Skip to main content

British journalist killed in Afghanistan

Rupert Harner was embedded with the U.S. Marine Corps.
Rupert Harner was embedded with the U.S. Marine Corps.
  • Sunday Mirror's Rupert Hamer was embedded with U.S. Marine Corps
  • Harner killed when vehicle struck improvised explosive device in southern Afghanistan
  • Blast also kills Marine, Afghan soldier; photographer, 5 Marines wounded

London, England (CNN) -- A British journalist was killed and a second wounded in Afghanistan when the vehicle in which they were traveling struck an improvised explosive device, the Ministry of Defence said Sunday.

Rupert Hamer, defense correspondent for the Sunday Mirror newspaper, and photographer Philip Coburn were embedded with the U.S. Marine Corps and were accompanying a patrol near Nawa in southern Afghanistan when the explosion occurred Saturday, the ministry said in a statement.

"Despite the best efforts of medics at the scene, Mr. Hamer died of his wounds," the statement said. "Mr. Coburn remains in a serious but stable condition."

A U.S. Marine was also killed in the explosion, the ministry said. Five U.S. Marines were seriously wounded.

The ministry said earlier Sunday that a member of the Afghan National Army was also killed, but later said no Afghan nationals were killed or wounded.

"Both Rupert Hamer and Phil Coburn accompanied me on my most recent trip to Afghanistan," said British Defense Secretary Bob Ainsworth in the statement. "I got to know them well and I was impressed by their hard work and professionalism. My thoughts and deepest sympathies are with the families, friends and colleagues of both men at this extremely distressing time."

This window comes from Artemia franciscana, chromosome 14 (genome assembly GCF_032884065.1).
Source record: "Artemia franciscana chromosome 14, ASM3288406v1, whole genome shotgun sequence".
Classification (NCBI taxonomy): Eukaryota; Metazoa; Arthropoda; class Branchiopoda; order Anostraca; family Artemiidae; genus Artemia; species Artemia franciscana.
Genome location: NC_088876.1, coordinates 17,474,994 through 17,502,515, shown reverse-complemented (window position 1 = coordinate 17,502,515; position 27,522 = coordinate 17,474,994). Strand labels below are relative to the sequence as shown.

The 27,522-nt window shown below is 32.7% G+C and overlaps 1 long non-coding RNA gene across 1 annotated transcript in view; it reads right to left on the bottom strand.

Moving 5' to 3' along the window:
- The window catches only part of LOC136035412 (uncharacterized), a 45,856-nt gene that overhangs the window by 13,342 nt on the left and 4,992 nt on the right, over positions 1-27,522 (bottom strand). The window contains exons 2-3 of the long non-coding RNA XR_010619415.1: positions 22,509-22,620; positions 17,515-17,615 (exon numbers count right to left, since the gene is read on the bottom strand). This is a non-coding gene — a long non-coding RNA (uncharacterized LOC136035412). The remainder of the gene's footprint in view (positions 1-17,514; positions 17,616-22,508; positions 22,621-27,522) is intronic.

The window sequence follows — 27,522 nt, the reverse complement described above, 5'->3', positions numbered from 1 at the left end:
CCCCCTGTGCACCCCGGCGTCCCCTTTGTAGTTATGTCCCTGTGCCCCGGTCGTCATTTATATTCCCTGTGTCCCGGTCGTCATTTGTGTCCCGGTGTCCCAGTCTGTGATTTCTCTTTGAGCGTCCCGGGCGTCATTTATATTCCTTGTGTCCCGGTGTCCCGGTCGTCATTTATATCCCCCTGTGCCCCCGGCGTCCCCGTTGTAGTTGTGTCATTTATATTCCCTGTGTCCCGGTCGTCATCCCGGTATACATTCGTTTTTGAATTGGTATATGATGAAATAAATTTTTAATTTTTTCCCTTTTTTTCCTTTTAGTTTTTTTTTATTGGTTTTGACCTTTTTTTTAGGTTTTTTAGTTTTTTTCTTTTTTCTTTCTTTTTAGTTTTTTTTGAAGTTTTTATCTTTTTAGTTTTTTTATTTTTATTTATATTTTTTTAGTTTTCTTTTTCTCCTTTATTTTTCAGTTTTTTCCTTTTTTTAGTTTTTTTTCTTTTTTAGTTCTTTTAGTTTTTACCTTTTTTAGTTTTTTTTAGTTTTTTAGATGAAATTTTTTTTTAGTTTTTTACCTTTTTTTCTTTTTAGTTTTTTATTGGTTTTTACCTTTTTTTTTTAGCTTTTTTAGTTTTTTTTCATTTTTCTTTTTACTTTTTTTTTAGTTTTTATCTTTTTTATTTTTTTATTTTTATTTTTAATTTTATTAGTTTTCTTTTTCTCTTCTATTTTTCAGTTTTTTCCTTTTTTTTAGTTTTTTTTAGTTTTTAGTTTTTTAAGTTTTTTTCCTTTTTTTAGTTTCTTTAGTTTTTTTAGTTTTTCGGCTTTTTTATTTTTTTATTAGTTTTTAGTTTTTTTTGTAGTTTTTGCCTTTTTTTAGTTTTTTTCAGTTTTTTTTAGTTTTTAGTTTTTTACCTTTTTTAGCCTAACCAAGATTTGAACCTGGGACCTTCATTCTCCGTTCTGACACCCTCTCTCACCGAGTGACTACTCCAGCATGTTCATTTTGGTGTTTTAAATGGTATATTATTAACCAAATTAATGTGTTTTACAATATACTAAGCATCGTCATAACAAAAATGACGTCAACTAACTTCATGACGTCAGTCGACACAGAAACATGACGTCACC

The Mirror said in a statement that Hamer, 39, and Coburn, 43, had flown to Afghanistan on December 31 for a trip that was to have lasted a month.

Hamer is survived by his wife and three children, ages 6, 5 and 19 months, the newspaper said. He had been with the Mirror for 12 years. According to his Mirror blog page, Hamer had covered the British armed forces since 2004 in the Middle East, central Asia, Oman, Bahrain, Iraq and Afghanistan.

Coburn has been with the paper for eight years and has previously worked with Hamer in Afghanistan and Iraq, the Mirror said. His previous assignments for the paper have included events in Rwanda and Hurricane Katrina in the United States.

"Rupert believed that the only place to report a war was from the front line, and as our defense correspondent he wanted to be embedded with the U.S. Marines at the start of their vital surge into southern Afghanistan," Sunday Mirror Editor Tina Weaver said in the statement.

"He was a seasoned, highly regarded and brave journalist who had reported from both Iraq and Afghanistan on many occasions. It was his fifth trip to Afghanistan, and he had forged friendships with a number of the soldiers serving out there."

Hamer was affectionately known as "Corporal Hamer" in the Mirror office, Weaver said. "He was a gregarious figure, a wonderful friend who was hugely popular with his colleagues."

Coburn, she said, is a consummate journalist "and brilliant photographer ... He and Rupert made a dedicated team, working together around the world, sacrificing personal comfort countless times to record the reality of wars. We wish Phil a speedy recovery and send our warmest wishes to his partner and family."

British Prime Minister Gordon Brown said in a statement, "I was deeply saddened by this tragic news, and my heartfelt thoughts and sympathies are with the families, friends and colleagues of Rupert and Philip. Their courage, skill and dedication to reporting from the front line was incredibly important and ensured that the world could see and read about our heroic troops. Their professionalism and commitment to our forces will not be forgotten."

In recent weeks, the ministry had worked with Hamer on a special Christmas edition of the Sunday Mirror, containing messages for deployed personnel from their families, Ainsworth said.

"The sacrifice of service personnel is well documented and rightly respected, but this news demonstrates the risks also faced by journalists who keep the public informed of events on the front line," he said.

Hamer is the second journalist to die in Afghanistan in recent weeks. On December 30, Calgary Herald reporter Michelle Lang, 34, died along with four Canadian soldiers when a roadside bomb struck their armored vehicle in the southern Afghan province of Kandahar.

According to a tally kept by Reporters without Borders, Hamer would be the 20th journalist to die in Afghanistan, and the 12th foreign journalist, since September 11, 2001.